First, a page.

Approximate word count: 95-100,00 words
Availability Kindle: YES Nook: YES DTB: NO
Layton Green has worked at a variety of odd jobs, from bartender, to teaching English as a second language in Central America, to the oddest of them all, an attorney. He says he’s visited more than fifty countries and lived in several of them. Somehow, amongst all of that, he found the time to write his first novel, get married, and produce a son. The family of three currently lives in Miami. For more visit author's web site.
A former US diplomat disappears in front of hundreds of people in an isolated area of Zimbabwe. Dominic Grey, a special agent for Diplomatic Security, spearheads the search for him. Strange religious cults, corrupt government officials, and a local barkeep all seem to muddy the waters and get in Grey’s way.
The Sommoner is the first in a series-to-be featuring Dominic Grey. A troubled childhood and a series of jobs including short stints in the military, the CIA, and now Diplomatic Security have given Grey a unique set of skills. His life experience has given him a distinctive outlook on life that is the opposite of what might be expected. He operates based on facts and his moral compass, the last of these being the cause of his history of short job tenure. Yet for someone so morally grounded Grey’s attitude toward religion is skeptical, at best. Not only does faith in a deity conflict with Grey’s preference for facts, but also his childhood experiences turned him against religion. Grey is a unique character. I’m looking forward to the next book in the series.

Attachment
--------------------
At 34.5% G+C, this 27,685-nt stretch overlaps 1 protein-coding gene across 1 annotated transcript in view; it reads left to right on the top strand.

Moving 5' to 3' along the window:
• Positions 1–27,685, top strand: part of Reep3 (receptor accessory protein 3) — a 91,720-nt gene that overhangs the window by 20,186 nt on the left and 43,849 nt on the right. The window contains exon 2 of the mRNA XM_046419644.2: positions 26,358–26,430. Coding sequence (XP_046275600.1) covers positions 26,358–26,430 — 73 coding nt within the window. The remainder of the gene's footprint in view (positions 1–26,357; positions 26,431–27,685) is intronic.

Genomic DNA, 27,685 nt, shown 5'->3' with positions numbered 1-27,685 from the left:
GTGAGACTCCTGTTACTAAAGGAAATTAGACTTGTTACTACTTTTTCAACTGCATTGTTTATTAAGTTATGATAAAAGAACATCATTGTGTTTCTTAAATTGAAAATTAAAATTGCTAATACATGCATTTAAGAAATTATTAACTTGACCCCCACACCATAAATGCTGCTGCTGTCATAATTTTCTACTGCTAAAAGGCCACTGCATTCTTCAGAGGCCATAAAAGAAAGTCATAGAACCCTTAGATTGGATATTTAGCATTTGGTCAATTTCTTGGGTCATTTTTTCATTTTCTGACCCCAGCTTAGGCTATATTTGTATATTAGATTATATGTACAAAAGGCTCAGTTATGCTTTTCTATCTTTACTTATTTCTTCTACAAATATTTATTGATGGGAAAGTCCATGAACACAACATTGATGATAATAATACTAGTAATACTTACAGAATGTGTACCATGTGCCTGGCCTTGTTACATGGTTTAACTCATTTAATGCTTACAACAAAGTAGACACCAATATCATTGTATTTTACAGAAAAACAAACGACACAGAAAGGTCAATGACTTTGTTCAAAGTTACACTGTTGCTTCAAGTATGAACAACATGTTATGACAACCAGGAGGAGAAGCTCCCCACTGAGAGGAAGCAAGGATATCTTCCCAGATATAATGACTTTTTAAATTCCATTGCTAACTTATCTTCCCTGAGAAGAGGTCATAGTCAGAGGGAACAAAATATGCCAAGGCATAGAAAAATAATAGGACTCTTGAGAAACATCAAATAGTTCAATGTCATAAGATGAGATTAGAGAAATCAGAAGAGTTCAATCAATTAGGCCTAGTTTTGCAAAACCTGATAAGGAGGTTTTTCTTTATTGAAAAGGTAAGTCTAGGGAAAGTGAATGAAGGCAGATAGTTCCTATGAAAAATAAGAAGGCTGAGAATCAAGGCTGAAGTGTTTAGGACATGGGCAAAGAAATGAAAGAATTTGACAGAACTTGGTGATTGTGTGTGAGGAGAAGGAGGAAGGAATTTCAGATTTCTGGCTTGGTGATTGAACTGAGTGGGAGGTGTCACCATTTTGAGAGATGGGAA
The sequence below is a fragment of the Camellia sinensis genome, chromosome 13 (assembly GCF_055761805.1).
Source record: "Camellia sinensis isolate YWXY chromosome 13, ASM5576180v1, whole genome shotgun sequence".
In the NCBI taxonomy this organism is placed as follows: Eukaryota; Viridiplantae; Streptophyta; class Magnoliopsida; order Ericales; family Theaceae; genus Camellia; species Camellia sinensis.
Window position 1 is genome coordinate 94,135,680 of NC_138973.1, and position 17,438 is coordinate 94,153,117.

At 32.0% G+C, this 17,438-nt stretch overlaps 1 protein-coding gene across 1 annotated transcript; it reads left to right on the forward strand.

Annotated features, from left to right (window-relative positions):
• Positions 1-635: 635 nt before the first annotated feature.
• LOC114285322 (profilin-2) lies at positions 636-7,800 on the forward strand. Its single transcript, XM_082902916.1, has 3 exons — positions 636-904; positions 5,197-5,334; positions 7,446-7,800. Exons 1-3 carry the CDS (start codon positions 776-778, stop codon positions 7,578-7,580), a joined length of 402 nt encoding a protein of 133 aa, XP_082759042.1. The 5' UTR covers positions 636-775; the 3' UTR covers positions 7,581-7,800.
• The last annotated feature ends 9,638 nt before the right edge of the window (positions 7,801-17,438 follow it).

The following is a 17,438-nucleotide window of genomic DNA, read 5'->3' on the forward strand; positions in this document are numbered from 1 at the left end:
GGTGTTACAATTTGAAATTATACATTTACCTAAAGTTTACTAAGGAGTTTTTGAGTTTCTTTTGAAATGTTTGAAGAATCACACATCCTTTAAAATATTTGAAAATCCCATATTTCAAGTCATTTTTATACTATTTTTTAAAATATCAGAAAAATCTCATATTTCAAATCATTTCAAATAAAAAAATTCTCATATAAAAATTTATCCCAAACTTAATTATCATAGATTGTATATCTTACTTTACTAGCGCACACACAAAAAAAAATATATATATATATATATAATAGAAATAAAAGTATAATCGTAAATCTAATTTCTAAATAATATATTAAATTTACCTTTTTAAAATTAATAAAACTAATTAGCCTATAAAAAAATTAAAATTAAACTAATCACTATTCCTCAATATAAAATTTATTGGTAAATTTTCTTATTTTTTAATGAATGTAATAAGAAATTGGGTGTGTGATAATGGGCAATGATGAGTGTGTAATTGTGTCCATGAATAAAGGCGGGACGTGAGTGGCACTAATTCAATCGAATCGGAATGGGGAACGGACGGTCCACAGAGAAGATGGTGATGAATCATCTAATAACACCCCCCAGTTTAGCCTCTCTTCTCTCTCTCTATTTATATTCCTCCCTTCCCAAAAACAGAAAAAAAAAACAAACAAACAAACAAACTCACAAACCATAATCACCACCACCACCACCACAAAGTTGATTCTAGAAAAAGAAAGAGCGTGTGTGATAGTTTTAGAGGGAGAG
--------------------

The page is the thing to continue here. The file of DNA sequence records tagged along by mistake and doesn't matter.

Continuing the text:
The setting of Zimbabwe gives this book a different feel as we learn about the country - its culture, politics, and religion. The story keeps you in suspense as Grey attempts to sort out who his allies are and find what happened to the former diplomat whose disappearance he’s investigating. It delivers on the suspense and thrills through every plot twist.
Author Green also has a writing style I found engaging and for the most part polished beyond what I would expect from a first novel. However, there is one exception. Green has a tendency to overuse obscure, archaic, or “hundred dollar” words. In some instances, these are spouted by an academic and may be justified for characterization reasons. However, they are often not justified, seemingly used because he can rather than because it’s needed. Regardless of how well developed your vocabulary, you’ll find at least a handful of occasions to be thankful for your Kindle or Nook’s built-in dictionary.
I found no formatting issues, typos, or proofreading slipups.
Rating: **** Four Stars